He was once a Middle East correspondent for NPR, though I don’t know whether he had studied Arabic or not. At least he seems to not unicultural. Perhaps he knows importance of languages.
    http://www.baylor.edu/lariat/news.php?action=story&story=33835

    But still basically I agree with you.

    Thanks,

    Kimura

    Like

  2. Hi Kimura-san:

    Thank you for your comment. I also read your blog about Ivan Watson and Anderson Cooper. I agree, they are very capable and interesting people. My problem with CNN is that they don’t really have reporters who speak Arabic …. and few who speak other languages. Ivan Watson at least speaks Russian.

    Yes, I do read Japanese. I finished translating a long Japanese patent into English today (14,500 English words) and I am very tired right now.

    I look forward to checking out your blog every now and then if you don’t mind.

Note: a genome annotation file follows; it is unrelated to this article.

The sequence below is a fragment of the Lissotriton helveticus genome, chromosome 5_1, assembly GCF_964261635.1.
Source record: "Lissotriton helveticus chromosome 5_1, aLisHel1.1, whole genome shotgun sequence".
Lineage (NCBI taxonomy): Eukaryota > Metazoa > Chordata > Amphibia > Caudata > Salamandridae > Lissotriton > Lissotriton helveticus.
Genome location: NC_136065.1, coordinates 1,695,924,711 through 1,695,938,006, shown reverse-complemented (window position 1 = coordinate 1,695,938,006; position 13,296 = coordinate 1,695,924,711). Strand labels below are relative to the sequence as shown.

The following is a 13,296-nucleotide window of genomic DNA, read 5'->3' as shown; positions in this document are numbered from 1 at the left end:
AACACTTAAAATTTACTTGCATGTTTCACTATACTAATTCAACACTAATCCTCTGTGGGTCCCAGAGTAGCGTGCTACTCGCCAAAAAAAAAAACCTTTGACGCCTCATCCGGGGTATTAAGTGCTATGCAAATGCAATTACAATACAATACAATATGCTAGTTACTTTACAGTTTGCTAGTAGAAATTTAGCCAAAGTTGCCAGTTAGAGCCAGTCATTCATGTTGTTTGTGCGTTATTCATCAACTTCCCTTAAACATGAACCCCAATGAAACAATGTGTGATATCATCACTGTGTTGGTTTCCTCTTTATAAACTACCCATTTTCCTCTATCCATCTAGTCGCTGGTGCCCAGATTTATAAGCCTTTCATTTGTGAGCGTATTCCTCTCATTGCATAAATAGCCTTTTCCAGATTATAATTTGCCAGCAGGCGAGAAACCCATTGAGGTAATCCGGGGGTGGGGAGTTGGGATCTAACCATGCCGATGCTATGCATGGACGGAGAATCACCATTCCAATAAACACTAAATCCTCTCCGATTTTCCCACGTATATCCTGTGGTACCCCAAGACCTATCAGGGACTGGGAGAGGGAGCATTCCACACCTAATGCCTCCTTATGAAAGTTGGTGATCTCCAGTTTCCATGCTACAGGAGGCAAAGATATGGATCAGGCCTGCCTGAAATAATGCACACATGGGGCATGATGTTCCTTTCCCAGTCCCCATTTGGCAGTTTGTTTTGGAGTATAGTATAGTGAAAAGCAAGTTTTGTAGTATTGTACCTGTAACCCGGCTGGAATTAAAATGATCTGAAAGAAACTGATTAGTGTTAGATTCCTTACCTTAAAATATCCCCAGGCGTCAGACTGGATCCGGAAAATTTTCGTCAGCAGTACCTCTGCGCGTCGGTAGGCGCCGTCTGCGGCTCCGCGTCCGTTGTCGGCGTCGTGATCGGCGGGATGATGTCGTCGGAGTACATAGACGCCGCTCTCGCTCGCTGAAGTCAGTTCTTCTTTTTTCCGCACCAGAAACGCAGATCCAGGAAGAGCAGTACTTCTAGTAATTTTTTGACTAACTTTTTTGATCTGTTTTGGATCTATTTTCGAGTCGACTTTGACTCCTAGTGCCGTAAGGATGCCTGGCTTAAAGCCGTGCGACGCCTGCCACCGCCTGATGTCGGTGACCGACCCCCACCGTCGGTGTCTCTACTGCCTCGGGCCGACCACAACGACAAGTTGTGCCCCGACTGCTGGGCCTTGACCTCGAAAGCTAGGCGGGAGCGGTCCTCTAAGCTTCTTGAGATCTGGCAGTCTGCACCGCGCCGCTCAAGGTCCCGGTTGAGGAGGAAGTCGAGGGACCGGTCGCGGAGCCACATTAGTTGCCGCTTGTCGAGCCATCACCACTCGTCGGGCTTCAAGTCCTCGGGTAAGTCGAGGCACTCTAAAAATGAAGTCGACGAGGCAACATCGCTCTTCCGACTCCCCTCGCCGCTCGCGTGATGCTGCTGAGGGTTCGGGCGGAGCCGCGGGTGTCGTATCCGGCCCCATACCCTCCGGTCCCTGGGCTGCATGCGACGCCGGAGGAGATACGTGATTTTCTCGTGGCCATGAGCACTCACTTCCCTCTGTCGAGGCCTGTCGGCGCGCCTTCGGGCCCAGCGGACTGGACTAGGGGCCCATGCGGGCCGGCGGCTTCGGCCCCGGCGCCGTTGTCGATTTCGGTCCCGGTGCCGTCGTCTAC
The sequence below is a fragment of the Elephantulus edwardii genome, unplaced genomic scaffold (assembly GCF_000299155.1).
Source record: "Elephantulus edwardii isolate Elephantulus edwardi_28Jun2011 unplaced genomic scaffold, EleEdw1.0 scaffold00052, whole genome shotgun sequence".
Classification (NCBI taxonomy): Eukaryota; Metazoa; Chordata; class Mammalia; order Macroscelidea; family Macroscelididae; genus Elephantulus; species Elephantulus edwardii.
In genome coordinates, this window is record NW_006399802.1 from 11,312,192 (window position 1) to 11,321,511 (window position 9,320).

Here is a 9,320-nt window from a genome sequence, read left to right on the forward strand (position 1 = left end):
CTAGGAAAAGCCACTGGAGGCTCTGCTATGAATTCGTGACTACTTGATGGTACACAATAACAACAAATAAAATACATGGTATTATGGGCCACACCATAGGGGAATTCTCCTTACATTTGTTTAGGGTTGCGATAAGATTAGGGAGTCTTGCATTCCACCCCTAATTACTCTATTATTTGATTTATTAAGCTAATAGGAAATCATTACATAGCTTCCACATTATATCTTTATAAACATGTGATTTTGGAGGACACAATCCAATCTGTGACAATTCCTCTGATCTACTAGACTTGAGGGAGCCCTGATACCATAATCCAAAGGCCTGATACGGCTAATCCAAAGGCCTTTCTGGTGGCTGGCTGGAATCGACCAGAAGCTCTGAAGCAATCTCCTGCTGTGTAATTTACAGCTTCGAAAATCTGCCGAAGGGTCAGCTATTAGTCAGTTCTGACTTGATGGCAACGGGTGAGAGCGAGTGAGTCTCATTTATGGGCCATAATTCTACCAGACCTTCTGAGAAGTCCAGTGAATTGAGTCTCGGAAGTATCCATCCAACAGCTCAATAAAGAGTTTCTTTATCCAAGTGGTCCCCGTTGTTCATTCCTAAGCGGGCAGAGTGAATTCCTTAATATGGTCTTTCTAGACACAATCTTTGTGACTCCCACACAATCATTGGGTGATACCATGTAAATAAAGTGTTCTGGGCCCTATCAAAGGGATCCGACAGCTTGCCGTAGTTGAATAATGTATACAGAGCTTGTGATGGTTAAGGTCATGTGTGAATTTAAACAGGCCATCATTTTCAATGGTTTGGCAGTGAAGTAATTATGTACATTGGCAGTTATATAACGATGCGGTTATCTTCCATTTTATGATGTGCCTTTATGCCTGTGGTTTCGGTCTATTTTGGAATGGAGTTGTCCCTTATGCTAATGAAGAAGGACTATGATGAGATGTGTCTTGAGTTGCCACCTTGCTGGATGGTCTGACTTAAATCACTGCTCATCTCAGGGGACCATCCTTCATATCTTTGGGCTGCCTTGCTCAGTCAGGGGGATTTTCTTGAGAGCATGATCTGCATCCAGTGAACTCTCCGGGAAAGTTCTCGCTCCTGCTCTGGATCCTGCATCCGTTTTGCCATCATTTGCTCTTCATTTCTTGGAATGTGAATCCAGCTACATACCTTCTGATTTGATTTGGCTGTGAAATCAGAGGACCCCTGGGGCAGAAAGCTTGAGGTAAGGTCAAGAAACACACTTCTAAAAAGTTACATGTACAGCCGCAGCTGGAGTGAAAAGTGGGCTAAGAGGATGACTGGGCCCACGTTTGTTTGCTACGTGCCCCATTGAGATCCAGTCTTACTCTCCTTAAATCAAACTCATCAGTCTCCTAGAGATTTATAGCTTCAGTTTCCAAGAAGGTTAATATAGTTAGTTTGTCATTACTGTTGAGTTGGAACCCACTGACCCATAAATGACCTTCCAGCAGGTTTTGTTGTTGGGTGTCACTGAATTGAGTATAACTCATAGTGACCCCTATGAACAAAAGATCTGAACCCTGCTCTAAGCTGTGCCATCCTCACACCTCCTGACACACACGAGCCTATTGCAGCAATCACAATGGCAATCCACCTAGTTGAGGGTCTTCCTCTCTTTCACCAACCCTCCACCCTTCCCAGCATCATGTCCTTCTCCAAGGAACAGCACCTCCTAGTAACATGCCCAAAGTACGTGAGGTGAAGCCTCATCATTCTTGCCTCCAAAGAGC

Best regards,

    Steve Vitek

    Like

    • Hi Steve-san,

      Thanks for your reply. Of course not!
      I will check your blog, too.

      Best regards,

      R.Kimura

      Like

  3. P.S.

    CNN’s Web site says Arwa Damon, Hala Gorani and Ben Wedeman speak Arabic.
    http://edition.cnn.com/CNN/anchors_reporters/damon.arwa.html
    Today Arwa reported from Cairo…

    Like

  4. Ah, finally! They must have read my blog!

    But I never saw Arwa Damon or Hala Gorani on CNN and one commenter said that Ben Wedeman speaks “some Arabic”, whatever that means.

    Like

  5. Hi Steve,

    I’m looking forward to your blog post next week explaining how a computer beat the two top champions on “Jeopardy!” despite the fact that a computer cannot understand context or meaning.

    This should be good….